Based on the Home Data column, the Joneses rented their house for $25 a month.  With today’s inflation, that’s about $340/month.


That deep desire to collect I wrote about at the beginning of this post?  Well, it’s certainly helped me, but it also got me into trouble.

Once I had the full list of family names and places of residence, the information came flooding in. I quickly accumulated stacks of information on the Joneses, JPJ’s life in Nashville and his work with the 7th Day Adventist Church.  My mum and I had hour-long phone calls, making rapid-fire connections and arguing over puzzles. Within a week, I had gone from two artifacts with a single name to over 62 electronic documents, 20 people mapped out on a family tree and 15 more promising leads.  I was buried.

Over the last two weeks, I’ve been trying to compress all the information I’ve found into a blog post and I have been failing miserably. I would start it up and then fizzle out.  I’ve got piles of information to share, but every attempt felt like an essay about facts and figures…not people. To be frank, it was BORING. I’d slapped the laptop shut in disgust on a number of occasions, shoving it away across the dining room table with a sneer.  I’d lost the heart of the story.

One evening, ignoring the black hole on the laptop, I spent some time with the negatives I had scanned.  I began to post them on instagram, mainly for a small collection of found photo and genealogy enthusiasts.  I also documented some of the artifacts in the case, posting them to Instagram and tumblr.  As I handled each of them, I paid attention to their musty texture on my fingertips.  The fragile creases of the papers, made weak from decades of folding and unfolding, reminded me that other hands held these letters, maps and city guides.  The screensaver on our downstairs computer is comprised of our own photos and I often get caught up in them, re-visiting the places and the people I captured.  I’m sure it was true of the photos from the suitcase; why else do people take photos other than to look back at where they have been, remember things they had seen and felt?

These items belonged to people.  People like us: travelers, daughters and sons, lovers and friends.  It was time to pull that back into focus and find the people again.


One other important document I found was JPJ’s Birth Record.  I found this on familysearch.org, a free genealogy resource run by the LSD.  John Paul Jones was born on October 9th, 1912.

JPJ Birth Record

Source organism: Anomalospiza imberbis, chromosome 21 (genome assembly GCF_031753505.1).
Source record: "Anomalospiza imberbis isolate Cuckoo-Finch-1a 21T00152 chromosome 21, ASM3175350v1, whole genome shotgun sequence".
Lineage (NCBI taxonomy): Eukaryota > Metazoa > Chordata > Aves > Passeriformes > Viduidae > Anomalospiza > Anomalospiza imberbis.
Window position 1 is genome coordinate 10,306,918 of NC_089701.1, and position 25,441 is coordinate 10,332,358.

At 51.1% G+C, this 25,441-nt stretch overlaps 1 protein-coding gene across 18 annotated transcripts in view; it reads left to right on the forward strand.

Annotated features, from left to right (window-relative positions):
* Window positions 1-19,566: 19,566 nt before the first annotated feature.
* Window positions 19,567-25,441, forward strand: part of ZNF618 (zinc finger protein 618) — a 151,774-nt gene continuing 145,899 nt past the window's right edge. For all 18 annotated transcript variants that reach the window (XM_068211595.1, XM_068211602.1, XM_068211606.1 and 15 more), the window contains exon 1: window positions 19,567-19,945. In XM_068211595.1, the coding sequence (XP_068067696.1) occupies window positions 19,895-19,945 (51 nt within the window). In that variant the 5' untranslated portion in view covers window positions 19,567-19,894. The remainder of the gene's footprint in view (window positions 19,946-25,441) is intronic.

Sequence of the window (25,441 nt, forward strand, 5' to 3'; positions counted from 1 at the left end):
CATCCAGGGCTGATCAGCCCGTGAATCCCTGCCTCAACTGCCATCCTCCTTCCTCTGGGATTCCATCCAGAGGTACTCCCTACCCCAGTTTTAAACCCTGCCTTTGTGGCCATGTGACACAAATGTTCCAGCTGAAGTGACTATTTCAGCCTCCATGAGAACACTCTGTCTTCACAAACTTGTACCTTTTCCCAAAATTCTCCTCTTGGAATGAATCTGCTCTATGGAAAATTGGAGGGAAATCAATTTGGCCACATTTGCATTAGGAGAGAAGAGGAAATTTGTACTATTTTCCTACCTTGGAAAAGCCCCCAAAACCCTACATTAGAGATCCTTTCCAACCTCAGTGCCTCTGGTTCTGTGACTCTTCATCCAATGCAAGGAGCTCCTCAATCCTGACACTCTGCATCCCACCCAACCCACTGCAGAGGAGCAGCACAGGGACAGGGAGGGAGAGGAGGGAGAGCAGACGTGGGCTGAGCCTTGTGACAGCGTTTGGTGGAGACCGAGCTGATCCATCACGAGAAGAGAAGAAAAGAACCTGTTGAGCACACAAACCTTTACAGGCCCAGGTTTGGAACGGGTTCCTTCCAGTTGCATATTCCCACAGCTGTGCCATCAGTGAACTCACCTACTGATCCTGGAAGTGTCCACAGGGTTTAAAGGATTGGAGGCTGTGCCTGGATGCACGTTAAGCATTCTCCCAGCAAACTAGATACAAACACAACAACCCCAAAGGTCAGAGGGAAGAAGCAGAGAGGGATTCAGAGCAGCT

JPJ’s birth is recorded on the City of Lowell, MA register.  Based on the 1930 census, I knew that the Joneses lived in Massachusetts during the birth of their daughter, Marjorie, who is only two years older than JPJ.  Here’s where it gets odd…

Why would JPJ’s birth be registered in Massachusetts if he was born in Michigan?  His is the only record on the page that has a birthplace other than Lowell, Mass (except for one baby born in Boston, a mere 30 miles away).  Before I found this document, I assumed that the family moved from Massachusetts to Michigan after Marjorie was born, and because the move happened in the years between the census collections, there would be no government record of their short residence in Michigan.  I think JPJ was born on the road…but why so far from home?

Birth Record segment

Lowell, Massachusetts is 853 miles away from Cedar Springs, Michigan…and that’s if you take a straight shot through Canada.  If you stick to the U.S. of A., it’s 100+ miles further, as you have to navigate around Lake Erie.

map - google

Why would the Joneses be so far away from home?  John’s dad was an Adventist Minister, maybe he was a traveling preacher?  I didn’t imagine that the salary of a Adventist Minister would support a sight-seeing tour of the Northeast, especially with a hugely pregnant wife. As I ruminated on these questions, my phone buzzed, alerting me to a text from Mum.

It was a lightbulb moment.  Why else do people travel millions of miles each year?  To see family!  What do I do when I’m feeling overwhelmed and not up-to-task? I call my mum. Who do you want to be around when you are really, really pregnant?  Your Mum.  It was a hunch, but it was enough to get started.


A bit of quick math from the age of Vesta on the 1930’s census, I could put her birth year close to 1886/87.  After finding a marriage record for John K Jones and Vesta Ida in 1908, I learned her maiden name was Covert.  Her full birth name, Vesta Ida Covert and a birth year was enough to get me a hit on another census.

Vesta's census 1900

This 1900 census from the state of Kansas has Vesta, at the age of 8, living in Jefferson Co, Kansas with her parents, John and Mary Covert and her two brothers, Walter and Ezra.


10 years later, in 1910, John and Mary Covert are in Allegan, Michigan.  Allegan is only 60 miles away from Cedar Springs, Michigan.

1910 Covert Census

Covert 1910 Census segment

I believe that the Joneses headed off to visit Ma and Pa Covert in Michigan.  Maybe the plan was to have the baby while they were there…maybe our man came a little early.  Either way…it’s a hell of a long way to travel back with two year old Marjorie and a new born baby.

Since I started thinking about the Joneses as an actual working, living family, I have become more interested in these little stories than the facts.  Although every little ‘find’ in the census was celebrated, it’s the stories that these discoveries tell.  I’ll be doing my best to dig out these stories and share them with you.

“After nourishment, shelter and companionship, stories are the thing we need most in the world.”
― Philip Pullman

So…how did the Joneses travel over 800 miles to get back home?  Well, I have some ideas on that too.  Stay tuned for the next installment!

***SPOILER ALERT*** It contains a lot of cool maps!

3 thoughts on “Keeping Up with the Joneses – The Early Years

  1. This was SO fascinating to read. Your dedication is astounding, and I’m personally thrilled you decided to share after all. I’m caught up in the story and history of the Joneses (and massively relieved you’ve done all the work, haha)